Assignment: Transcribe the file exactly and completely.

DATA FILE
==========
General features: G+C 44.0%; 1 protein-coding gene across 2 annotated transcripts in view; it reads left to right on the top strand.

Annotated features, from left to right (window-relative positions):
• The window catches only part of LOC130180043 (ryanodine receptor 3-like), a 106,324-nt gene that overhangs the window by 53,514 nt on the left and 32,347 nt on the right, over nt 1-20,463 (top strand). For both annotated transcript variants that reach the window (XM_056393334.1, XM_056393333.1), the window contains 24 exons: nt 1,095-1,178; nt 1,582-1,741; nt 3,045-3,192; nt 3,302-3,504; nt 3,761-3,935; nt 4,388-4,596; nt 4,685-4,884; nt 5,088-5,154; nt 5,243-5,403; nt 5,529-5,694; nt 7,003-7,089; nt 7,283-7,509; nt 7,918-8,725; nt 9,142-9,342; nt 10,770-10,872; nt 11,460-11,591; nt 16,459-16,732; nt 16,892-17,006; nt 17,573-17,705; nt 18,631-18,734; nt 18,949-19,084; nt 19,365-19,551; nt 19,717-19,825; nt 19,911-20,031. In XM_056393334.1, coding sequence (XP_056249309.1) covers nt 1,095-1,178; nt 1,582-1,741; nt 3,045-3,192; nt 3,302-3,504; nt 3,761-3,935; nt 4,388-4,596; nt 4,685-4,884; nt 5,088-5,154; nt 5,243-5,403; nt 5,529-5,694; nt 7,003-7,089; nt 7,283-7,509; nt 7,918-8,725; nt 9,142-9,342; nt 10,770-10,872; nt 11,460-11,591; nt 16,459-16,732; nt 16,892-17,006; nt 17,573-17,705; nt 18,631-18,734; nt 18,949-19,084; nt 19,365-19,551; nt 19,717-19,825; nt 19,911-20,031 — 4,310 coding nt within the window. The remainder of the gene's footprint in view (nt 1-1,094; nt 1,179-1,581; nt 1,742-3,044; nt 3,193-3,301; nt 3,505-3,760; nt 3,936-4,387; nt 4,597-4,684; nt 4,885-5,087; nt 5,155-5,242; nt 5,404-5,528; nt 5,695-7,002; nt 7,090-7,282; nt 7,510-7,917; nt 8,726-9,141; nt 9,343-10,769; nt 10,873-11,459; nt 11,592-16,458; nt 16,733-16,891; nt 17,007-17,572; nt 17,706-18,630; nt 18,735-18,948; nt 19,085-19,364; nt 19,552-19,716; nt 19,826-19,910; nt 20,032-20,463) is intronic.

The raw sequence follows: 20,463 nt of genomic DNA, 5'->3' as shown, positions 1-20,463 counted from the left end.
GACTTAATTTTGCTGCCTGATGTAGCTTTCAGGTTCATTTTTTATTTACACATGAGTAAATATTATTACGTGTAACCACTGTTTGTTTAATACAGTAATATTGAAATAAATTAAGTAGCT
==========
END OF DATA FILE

General features: G+C 44.0%; 1 protein-coding gene across 2 annotated transcripts in view; it reads left to right on the top strand.

Annotated features, from left to right (window-relative positions):
• The window catches only part of LOC130180043 (ryanodine receptor 3-like), a 106,324-nt gene that overhangs the window by 53,514 nt on the left and 32,347 nt on the right, over nt 1-20,463 (top strand). For both annotated transcript variants that reach the window (XM_056393334.1, XM_056393333.1), the window contains 24 exons: nt 1,095-1,178; nt 1,582-1,741; nt 3,045-3,192; nt 3,302-3,504; nt 3,761-3,935; nt 4,388-4,596; nt 4,685-4,884; nt 5,088-5,154; nt 5,243-5,403; nt 5,529-5,694; nt 7,003-7,089; nt 7,283-7,509; nt 7,918-8,725; nt 9,142-9,342; nt 10,770-10,872; nt 11,460-11,591; nt 16,459-16,732; nt 16,892-17,006; nt 17,573-17,705; nt 18,631-18,734; nt 18,949-19,084; nt 19,365-19,551; nt 19,717-19,825; nt 19,911-20,031. In XM_056393334.1, coding sequence (XP_056249309.1) covers nt 1,095-1,178; nt 1,582-1,741; nt 3,045-3,192; nt 3,302-3,504; nt 3,761-3,935; nt 4,388-4,596; nt 4,685-4,884; nt 5,088-5,154; nt 5,243-5,403; nt 5,529-5,694; nt 7,003-7,089; nt 7,283-7,509; nt 7,918-8,725; nt 9,142-9,342; nt 10,770-10,872; nt 11,460-11,591; nt 16,459-16,732; nt 16,892-17,006; nt 17,573-17,705; nt 18,631-18,734; nt 18,949-19,084; nt 19,365-19,551; nt 19,717-19,825; nt 19,911-20,031 — 4,310 coding nt within the window. The remainder of the gene's footprint in view (nt 1-1,094; nt 1,179-1,581; nt 1,742-3,044; nt 3,193-3,301; nt 3,505-3,760; nt 3,936-4,387; nt 4,597-4,684; nt 4,885-5,087; nt 5,155-5,242; nt 5,404-5,528; nt 5,695-7,002; nt 7,090-7,282; nt 7,510-7,917; nt 8,726-9,141; nt 9,343-10,769; nt 10,873-11,459; nt 11,592-16,458; nt 16,733-16,891; nt 17,007-17,572; nt 17,706-18,630; nt 18,735-18,948; nt 19,085-19,364; nt 19,552-19,716; nt 19,826-19,910; nt 20,032-20,463) is intronic.

The raw sequence follows: 20,463 nt of genomic DNA, 5'->3' as shown, positions 1-20,463 counted from the left end.
GACTTAATTTTGCTGCCTGATGTAGCTTTCAGGTTCATTTTTTATTTACACATGAGTAAATATTATTACGTGTAACCACTGTTTGTTTAATACAGTAATATTGAAATAAATTAAGTAGCT